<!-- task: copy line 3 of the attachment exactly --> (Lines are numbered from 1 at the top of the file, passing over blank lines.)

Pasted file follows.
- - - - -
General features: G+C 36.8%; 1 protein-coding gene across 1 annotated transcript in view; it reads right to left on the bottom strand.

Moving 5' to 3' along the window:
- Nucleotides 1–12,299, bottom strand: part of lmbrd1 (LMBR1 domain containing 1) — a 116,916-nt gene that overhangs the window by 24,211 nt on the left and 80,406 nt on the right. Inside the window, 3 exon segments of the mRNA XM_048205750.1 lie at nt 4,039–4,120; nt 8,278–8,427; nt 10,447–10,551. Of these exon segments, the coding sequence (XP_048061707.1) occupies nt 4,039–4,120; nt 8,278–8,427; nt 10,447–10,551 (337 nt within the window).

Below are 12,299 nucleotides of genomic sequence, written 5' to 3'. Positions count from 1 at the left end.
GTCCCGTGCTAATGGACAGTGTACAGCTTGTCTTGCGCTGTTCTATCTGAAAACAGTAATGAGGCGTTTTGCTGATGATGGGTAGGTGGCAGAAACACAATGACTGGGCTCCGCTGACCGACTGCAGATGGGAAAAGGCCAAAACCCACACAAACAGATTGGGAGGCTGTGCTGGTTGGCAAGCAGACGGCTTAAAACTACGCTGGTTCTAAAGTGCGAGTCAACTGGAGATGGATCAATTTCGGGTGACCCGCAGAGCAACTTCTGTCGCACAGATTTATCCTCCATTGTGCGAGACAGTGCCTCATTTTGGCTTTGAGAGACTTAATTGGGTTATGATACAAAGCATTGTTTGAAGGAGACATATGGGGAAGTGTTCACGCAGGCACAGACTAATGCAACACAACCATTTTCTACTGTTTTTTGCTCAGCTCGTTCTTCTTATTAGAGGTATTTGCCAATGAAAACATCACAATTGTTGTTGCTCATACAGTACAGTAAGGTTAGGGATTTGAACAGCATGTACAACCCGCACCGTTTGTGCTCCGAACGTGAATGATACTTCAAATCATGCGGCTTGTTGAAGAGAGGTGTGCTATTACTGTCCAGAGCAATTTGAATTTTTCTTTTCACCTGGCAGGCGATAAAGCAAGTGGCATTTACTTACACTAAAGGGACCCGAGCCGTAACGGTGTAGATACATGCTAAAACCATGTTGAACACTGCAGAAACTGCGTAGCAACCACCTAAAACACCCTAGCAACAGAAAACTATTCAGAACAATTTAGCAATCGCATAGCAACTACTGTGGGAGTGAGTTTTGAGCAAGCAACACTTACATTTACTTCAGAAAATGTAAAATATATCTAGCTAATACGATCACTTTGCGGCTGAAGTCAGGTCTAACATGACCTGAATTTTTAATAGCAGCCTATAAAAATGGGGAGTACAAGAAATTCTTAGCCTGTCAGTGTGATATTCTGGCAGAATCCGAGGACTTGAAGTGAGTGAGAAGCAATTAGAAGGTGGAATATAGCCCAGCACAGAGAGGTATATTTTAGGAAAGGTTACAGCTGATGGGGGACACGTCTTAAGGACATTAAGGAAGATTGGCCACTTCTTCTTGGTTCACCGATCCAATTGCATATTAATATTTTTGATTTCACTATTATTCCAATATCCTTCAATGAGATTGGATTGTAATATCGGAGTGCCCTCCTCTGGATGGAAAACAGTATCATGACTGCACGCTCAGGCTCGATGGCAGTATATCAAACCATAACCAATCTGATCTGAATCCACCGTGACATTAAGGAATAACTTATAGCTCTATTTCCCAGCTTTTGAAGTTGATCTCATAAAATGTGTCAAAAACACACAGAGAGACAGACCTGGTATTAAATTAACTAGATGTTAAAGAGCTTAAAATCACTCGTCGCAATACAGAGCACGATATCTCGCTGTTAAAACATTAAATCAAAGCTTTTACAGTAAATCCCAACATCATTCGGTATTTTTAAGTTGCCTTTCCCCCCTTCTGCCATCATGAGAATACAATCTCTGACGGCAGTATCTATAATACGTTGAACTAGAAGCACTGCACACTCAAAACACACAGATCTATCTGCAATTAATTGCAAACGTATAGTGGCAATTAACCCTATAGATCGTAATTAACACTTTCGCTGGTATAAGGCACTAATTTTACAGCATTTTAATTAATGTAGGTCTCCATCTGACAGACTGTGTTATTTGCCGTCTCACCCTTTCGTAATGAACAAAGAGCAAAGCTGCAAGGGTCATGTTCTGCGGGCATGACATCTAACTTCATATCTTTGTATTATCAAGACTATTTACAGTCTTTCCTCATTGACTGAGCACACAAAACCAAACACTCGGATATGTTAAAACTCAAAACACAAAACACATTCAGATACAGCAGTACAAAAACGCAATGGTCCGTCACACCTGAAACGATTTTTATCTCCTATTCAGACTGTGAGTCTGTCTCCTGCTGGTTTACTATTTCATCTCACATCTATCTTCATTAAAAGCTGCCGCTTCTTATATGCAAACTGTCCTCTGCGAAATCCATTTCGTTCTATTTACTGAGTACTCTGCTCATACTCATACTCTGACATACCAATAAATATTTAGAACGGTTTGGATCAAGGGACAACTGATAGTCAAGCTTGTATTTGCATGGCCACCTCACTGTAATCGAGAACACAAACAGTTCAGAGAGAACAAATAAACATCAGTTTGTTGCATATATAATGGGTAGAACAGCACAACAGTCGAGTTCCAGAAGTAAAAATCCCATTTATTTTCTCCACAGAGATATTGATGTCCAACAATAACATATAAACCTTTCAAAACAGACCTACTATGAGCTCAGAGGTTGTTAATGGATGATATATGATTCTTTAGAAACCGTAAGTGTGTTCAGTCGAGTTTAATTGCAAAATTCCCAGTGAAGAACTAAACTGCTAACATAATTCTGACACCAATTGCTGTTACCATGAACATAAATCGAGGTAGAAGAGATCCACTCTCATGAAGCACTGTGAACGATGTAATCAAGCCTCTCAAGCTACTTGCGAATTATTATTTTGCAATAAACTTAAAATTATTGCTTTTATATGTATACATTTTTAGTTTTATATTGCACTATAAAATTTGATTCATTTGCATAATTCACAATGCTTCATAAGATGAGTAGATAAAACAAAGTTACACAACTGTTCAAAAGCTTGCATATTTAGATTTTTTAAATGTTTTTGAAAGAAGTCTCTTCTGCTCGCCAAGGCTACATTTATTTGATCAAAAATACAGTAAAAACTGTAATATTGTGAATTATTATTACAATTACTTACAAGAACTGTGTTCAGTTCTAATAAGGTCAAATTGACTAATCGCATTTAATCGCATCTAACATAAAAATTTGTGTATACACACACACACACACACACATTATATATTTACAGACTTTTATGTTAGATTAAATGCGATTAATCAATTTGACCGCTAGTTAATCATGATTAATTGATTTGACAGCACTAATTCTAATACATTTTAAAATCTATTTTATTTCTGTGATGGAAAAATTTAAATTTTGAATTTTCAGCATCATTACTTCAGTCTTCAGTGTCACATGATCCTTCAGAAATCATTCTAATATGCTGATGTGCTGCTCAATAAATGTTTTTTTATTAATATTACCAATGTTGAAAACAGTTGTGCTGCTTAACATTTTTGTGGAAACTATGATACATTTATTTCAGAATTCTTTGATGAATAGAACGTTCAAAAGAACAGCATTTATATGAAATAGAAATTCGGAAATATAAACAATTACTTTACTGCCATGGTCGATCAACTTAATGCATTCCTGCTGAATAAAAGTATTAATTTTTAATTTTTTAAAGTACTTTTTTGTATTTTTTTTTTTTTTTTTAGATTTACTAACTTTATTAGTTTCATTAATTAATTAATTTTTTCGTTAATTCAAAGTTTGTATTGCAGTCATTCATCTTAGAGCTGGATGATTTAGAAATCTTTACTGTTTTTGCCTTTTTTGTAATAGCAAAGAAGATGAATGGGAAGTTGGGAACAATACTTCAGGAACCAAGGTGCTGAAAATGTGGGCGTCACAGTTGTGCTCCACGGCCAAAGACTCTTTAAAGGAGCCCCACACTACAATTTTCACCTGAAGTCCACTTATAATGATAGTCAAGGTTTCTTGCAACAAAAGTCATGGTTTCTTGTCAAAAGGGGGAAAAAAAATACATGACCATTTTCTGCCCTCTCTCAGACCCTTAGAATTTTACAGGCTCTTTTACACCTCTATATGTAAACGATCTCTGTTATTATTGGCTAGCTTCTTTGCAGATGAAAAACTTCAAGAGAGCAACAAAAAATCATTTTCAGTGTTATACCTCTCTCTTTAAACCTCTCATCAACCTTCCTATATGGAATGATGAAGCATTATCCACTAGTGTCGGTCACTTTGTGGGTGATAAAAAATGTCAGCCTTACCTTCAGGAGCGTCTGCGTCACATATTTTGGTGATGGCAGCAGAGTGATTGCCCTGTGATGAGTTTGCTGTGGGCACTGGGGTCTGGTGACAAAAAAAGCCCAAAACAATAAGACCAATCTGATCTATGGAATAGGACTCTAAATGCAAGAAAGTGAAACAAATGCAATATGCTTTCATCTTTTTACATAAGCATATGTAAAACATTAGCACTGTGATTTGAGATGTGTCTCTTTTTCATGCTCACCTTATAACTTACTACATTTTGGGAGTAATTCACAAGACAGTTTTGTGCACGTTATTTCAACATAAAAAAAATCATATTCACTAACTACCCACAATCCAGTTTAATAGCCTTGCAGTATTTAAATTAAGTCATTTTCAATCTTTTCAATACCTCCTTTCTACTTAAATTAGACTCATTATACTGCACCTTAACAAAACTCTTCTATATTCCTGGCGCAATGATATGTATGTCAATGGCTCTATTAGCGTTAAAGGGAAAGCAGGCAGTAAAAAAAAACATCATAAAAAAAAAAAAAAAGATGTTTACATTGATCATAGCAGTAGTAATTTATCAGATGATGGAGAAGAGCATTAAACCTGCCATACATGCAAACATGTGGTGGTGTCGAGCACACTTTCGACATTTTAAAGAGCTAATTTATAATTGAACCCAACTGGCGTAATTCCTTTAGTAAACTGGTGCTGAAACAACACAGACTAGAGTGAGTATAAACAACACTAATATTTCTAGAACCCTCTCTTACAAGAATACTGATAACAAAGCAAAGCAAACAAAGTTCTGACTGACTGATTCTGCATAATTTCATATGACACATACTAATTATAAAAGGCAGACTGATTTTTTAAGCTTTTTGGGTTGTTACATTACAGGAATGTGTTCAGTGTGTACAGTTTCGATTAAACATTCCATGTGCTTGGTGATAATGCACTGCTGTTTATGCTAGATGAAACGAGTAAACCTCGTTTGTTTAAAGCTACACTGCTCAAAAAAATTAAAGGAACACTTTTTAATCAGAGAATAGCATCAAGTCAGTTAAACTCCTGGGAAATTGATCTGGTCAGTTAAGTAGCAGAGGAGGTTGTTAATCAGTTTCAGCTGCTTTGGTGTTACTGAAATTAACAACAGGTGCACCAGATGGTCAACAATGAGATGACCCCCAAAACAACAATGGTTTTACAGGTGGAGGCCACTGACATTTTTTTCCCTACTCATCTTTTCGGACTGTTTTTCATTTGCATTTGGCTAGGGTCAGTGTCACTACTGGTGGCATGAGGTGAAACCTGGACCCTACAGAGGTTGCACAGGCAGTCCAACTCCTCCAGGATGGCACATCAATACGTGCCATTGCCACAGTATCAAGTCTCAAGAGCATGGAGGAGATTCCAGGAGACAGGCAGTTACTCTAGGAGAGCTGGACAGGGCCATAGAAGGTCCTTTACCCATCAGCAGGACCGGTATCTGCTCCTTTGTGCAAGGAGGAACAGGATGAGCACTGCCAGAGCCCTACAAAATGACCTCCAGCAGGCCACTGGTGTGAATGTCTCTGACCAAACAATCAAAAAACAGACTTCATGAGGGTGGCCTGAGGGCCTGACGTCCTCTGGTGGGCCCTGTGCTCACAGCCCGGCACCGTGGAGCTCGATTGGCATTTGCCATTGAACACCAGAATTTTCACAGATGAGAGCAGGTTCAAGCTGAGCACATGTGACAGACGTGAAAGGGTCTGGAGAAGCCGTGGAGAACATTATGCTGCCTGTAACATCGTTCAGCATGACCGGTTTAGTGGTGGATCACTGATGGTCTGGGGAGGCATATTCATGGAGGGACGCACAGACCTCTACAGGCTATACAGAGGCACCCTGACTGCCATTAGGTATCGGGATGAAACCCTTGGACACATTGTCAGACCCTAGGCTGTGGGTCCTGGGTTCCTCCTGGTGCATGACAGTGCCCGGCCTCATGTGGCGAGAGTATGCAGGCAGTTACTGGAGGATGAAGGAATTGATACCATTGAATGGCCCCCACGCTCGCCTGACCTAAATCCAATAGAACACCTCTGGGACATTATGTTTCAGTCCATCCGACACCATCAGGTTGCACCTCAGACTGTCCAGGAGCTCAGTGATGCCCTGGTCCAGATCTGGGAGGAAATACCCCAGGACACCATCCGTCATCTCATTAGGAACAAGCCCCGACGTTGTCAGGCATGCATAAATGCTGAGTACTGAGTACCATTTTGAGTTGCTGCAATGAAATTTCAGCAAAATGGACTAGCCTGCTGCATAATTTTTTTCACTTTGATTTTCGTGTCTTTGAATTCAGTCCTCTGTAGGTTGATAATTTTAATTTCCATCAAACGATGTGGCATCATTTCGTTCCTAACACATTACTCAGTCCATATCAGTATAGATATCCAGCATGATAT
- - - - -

- Nucleotides 1–12,299, bottom strand: part of lmbrd1 (LMBR1 domain containing 1) — a 116,916-nt gene that overhangs the window by 24,211 nt on the left and 80,406 nt on the right. Inside the window, 3 exon segments of the mRNA XM_048205750.1 lie at nt 4,039–4,120; nt 8,278–8,427; nt 10,447–10,551. Of these exon segments, the coding sequence (XP_048061707.1) occupies nt 4,039–4,120; nt 8,278–8,427; nt 10,447–10,551 (337 nt within the window).